2. Get the full citation: Make sure you get the whole citation for future reference.  Literally.  Sure, sure, you may think you will remember it or have everything you need, but you will one day need to email all of your friends and listservs and then maybe grovel to the archivist to find that source’s citation and you will waste time.  Trust me.
  3. Bring mints: You don’t have time to take a break for snacks or lunch or whatever.  Keep your head down and your blood sugar up.  If you must break for lunch, make it quick. If you can, bring food that doesn’t require refrigeration.  Unless you go to a religious archives where they invite you to lunch at the convent, which is really awesome.  Again, religious archives have cool things.
  4. Don’t hydrate too much: This seems self-explanatory and slightly indelicate to explain why.  Besides you aren’t supposed to have liquids in the archives. This is not one of those new-styled libraries where there aren’t any books, but they have coffee shops. (To be honest, I do like that I can get coffee in libraries, but I am morally opposed to having the coffee, or any other food or beverage, near books.)
  5. Occasionally stretch your legs: You may find yourself getting tired when you spend eight hours in an archives.  Stand up, stretch, maybe take a quick stroll down the hall (especially if you didn’t heed the above advice).

The first day also reminded me (as if I needed reminding!) how good religious archives are.  There are wonders to be explored and there are good people working in these archives.  The Mercy Heritage Center has lots of cool things and I would highly recommend it.

Something About a Bike and Getting Back on It

This morning, I got on an airplane and took a nearly two-hour flight to use an archives.  I am currently settled in a local hotel organizing my notes and contemplating some grading that I really need to do.  I am about to spend two days at the Mercy Heritage Center and explore some files I hope will help me write a paper I will give next April.  Suddenly, after a couple years of not having something to research, here I am.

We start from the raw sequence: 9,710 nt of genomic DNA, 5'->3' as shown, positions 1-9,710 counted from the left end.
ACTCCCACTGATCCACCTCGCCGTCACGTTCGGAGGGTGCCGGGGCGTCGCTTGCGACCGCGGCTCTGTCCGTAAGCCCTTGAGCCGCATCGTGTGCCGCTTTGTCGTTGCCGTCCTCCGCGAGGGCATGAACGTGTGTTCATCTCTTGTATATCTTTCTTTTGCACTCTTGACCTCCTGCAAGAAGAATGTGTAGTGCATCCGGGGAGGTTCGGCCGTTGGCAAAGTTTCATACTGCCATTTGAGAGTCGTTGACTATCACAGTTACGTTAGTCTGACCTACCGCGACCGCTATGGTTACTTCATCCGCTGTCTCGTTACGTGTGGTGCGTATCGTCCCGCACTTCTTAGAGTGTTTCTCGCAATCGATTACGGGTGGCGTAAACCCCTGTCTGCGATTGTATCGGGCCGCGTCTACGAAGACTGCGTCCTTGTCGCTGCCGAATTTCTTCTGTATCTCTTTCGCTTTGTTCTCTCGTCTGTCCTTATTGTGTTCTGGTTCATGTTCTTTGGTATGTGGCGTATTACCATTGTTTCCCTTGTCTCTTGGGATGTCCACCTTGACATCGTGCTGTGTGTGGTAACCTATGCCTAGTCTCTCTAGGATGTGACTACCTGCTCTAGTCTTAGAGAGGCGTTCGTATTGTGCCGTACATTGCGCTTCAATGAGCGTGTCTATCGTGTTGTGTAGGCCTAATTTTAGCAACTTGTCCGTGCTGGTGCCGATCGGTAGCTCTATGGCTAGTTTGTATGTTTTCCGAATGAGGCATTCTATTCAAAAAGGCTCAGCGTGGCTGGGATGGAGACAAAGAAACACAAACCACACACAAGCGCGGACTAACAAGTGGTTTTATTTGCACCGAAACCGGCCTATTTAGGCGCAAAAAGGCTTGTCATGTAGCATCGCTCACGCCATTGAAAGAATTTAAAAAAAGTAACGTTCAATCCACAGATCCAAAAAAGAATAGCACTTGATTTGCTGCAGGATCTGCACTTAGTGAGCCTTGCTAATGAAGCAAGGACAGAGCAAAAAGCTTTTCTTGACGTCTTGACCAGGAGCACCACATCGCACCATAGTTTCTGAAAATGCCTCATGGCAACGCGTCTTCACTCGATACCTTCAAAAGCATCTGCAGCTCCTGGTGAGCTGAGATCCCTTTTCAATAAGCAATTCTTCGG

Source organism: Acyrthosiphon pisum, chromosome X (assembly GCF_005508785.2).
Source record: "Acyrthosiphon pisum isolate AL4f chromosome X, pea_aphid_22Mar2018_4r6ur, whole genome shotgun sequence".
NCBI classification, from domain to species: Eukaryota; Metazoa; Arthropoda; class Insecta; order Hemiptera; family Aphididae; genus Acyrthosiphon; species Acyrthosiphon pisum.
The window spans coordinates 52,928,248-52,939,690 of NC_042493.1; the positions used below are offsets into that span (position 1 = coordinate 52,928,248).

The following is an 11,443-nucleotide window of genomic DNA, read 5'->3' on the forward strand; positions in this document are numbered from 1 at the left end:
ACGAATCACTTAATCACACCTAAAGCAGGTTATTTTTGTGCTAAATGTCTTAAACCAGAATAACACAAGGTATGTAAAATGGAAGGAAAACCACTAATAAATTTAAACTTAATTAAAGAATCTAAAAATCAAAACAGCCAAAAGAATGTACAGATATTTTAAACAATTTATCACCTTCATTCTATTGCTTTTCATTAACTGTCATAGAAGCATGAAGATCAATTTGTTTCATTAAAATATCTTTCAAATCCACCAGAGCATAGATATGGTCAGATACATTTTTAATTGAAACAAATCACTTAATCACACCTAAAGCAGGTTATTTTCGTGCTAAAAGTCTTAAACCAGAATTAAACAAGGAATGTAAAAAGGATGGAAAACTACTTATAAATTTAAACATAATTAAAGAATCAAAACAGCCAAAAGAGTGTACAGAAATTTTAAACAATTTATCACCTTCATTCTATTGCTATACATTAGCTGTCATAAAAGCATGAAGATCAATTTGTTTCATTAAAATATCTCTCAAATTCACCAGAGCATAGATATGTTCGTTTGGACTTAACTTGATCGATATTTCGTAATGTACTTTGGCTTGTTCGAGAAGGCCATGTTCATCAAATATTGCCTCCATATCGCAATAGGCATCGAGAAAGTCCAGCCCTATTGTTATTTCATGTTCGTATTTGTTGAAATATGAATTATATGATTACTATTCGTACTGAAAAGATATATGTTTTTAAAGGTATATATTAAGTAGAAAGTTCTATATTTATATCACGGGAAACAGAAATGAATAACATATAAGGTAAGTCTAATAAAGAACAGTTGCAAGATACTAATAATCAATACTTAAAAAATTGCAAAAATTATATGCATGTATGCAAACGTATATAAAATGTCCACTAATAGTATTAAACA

Is it like starting over or starting again? The subject of my paper has to do with the Sisters of Mercy – not new – but it is in an area I haven’t really explored before – so new.

When the Mercy book was finally published, I had to start thinking about what the next project would be.  (This isn’t the first time I have thought about this.) I am not in a solid work place. (By solid, I mean a contract more than a year or tenure-track.  Fine – whatever – making due.)  But what this means is that I have to figure out how to be engaged with scholarship while making it affordable. And fit into my schedule.  (I don’t claim that I am the only person in the known world to have such things to consider.)

And I would really like to write another book.  I think I have another one in me.  It’s either that or write a historical murder mystery involving crime-solving nuns.

I have lists of projects or potential projects and this is the first time one of those items moved from the “potential” phase.  I used a call-for-papers for a conference at the Cushwa Center to help propel me back into research mode.  (Since my paper was accepted, I have to write it. Funny that. That said, a paper proposal is a very good way of kicking oneself in one’s posterior.) One reason this trip is at all possible is that I get a little research funding in my current position.  Without it, I would have to fund my plane, hotel, car rental, food, and photocopies out of my own pocket.  This is not cheap.

So, I got on a plane and here I am.  Ready to get started.  New leaves are turning over.  Horses are being climbed onto again.  Bikes are being ridden again.    Maybe I’ll even go to the gym again and get in shape.  New day.

Getting Back to the Business at Hand: Women of Faith

If a person is to have a successful blog, or at least arrive at the vicinity of “some traffic” that person better start posting.

9780823254736I have had recently the amazing good fortune of publishing my book.  On February 1, my book, Women of Faith: The Chicago Sisters of Mercy and the Evolution of a Religious Community was released by Fordham University Press.  This is a history of the Sisters of Mercy Chicago Regional Community from its first foundation in Chicago in 1846, its expansion into Iowa and Wisconsin, its amalgamation into one province in the twentieth century, and finally its merger into a larger regional community, West Midwest in 2008. I was honored to write this history.

I began researching this project in the summer of 2006.  I had just defended my dissertation the previous fall and I had little conception of where I would go next.  I study women religious and that often translated into a particular religious congregation and a particular ministry.  For example, my dissertation looked at the Sisters of Charity and the Santa Maria Institute from the 1890s to the 1930s in Cincinnati, Ohio.  In graduate school I became intrigued by the Santa Maria Institute, a Catholic Social Settlement established to “save” Italian souls from the Protestant “proselyters” in that city.  It was founded and directed throughout this period by two Italian sisters – blood sisters and in community – Blandina and Justina Segale, SC.  These two women, their dynamic personalities, are at the center of this study.  They, along with a network of lay volunteers, both Italian and Italian American, developed and maintained this social settlement.